Ketchum Mayor Neil Bradshaw’s proposed fiscal 2020 budget cuts $105,000 from the Mountain Rides Transportation Authority and Visit Sun Valley.
If the City Council adopts that budget, the funding cutback would mean elimination of hundreds of service hours for Mountain Rides and the possible elimination or scaling back of Visit Sun Valley’s research surveys and a drop in its regional marketing.
The budget proposes to cut Mountain Rides’ funding to $600,000, from its level of $665,000 in the current budget. Visit Sun Valley’s funding would go to $400,000 from $440,000, though the marketing organization also receives money from the 1 Percent for Air local-option tax.
The cuts have not taken effect yet and would apply to the 2020 fiscal year, which starts Oct. 1. The City Council will hold its first reading of the budget on July 15.
Mountain Rides and Visit Sun Valley have requested increases from the city of Sun Valley. The Sun Valley City Council will hold two budget meetings on July 8 and July 9. Mountain Rides has requested $352,000 in fiscal 2020, compared with $322,350 in the current budget. Visit Sun Valley has requested $320,000 next year, compared with $294,000 this year. The Sun Valley City Council has not yet taken action on those requests.
During a Ketchum City Council meeting in June, Mountain Rides Executive Director Wally Morgus explained how a $60,000 cut would affect his organization.
He said Mountain Rides would look to cut 1,100 service hours from its route plans, likely on the Blue Route after 10 p.m. and on Sundays. He said the west Ketchum leg of the Red Route would be eliminated.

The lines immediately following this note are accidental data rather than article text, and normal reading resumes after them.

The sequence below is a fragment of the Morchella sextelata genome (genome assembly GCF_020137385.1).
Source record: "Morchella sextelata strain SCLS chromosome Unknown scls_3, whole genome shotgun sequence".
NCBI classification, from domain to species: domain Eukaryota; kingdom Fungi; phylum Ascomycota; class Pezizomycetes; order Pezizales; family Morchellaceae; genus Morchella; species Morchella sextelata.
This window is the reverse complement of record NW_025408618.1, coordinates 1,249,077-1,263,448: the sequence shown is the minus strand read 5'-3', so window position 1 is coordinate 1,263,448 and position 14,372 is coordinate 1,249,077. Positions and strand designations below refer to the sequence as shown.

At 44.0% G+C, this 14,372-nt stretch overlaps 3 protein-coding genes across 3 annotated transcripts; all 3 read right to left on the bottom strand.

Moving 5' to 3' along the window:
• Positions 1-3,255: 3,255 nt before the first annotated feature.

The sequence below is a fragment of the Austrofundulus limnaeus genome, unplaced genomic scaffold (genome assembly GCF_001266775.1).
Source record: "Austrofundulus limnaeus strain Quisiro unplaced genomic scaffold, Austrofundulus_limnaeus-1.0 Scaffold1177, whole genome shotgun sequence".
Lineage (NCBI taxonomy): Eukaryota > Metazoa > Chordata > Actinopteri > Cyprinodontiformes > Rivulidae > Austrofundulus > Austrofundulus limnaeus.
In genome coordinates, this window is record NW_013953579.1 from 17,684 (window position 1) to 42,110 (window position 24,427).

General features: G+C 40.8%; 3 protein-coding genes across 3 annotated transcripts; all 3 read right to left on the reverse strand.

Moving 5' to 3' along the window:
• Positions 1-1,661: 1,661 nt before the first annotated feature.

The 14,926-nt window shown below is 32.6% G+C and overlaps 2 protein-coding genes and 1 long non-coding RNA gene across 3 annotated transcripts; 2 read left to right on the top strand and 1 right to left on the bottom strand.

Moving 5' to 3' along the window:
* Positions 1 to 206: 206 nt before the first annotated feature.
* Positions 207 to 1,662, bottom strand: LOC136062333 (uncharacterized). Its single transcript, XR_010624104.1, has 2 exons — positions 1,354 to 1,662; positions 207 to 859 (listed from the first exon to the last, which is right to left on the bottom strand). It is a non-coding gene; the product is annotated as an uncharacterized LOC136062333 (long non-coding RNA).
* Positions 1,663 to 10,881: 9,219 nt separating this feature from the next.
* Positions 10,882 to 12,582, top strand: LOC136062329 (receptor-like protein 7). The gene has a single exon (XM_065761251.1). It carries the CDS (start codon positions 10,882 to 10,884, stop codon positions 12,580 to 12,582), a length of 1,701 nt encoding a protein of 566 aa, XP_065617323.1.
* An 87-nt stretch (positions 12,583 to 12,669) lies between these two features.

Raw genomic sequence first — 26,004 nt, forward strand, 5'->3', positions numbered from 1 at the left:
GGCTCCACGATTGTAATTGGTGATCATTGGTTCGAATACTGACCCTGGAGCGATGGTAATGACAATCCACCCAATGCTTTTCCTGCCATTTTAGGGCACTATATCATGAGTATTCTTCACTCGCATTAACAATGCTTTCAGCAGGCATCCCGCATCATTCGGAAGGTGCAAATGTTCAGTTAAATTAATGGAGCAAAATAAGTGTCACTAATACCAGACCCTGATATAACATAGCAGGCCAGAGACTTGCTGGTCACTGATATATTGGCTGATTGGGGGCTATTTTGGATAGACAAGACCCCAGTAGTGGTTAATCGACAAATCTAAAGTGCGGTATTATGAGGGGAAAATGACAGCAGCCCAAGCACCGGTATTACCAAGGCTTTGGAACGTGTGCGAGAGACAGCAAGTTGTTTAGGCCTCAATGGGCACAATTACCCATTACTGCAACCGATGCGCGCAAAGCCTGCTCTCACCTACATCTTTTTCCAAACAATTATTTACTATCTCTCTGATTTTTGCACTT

Morgus said the pain is worsened because the Ketchum funding is used as a local match for federal grants. A $65,000 cut would turn into a $134,000 loss of revenue due to the expected decrease in federal dollars.
In an interview Tuesday, Visit Sun Valley Executive Director Scott Fortner said the effect on his organization is tougher to predict because of the possibility that the city of Sun Valley or the Idaho Travel Council could increase their funding to offset Ketchum’s cut.
The 1 Percent for Air revenue is also on the upswing. Ketchum forecasts to have $2,221,861 available in 1 Percent for Air revenue in fiscal 2020, compared with $2,132,987 in the current budget. Those funds are provided to the Sun Valley Air Service Board and pooled with money from the cities of Sun Valley and Hailey, then split between Visit Sun Valley and Fly Sun Valley Alliance.
If fiscal 2020 started with no funds to replace the $40,000 loss, Fortner said, he would look to reduce or eliminate the on-the-ground surveys that Visit Sun Valley conducts with guests and tourists in Ketchum. It would also scale back its regional marketing efforts that target Boise, Pocatello, Twin Falls, Idaho Falls and Salt Lake City in the fall. That would affect fall 2020.
The 1 Percent for Air dollars can’t be spent regionally because they must be tied to the farther direct-flight markets that connect to Friedman Memorial Airport.
Fortner said Visit Sun Valley has not sought an increase in funding from Ketchum for the past seven years.
“Given that tax collections are at a record high in the city, it seems disappointing,” he said. “We didn’t ask for an increase. It seems like we’re regressing and not progressing.”
Fortner said he was more concerned with the long-term ramifications, and the message it sends about the support of tourism locally.
“What does that tell other tourism-related businesses?” he asked.
Bradshaw’s proposal maintains funding for Wagon Days at $142,000 and supports other city-sponsored events at $85,000. Funding for the Ketchum Innovation Center would drop to $140,000, from $160,000 in the current budget.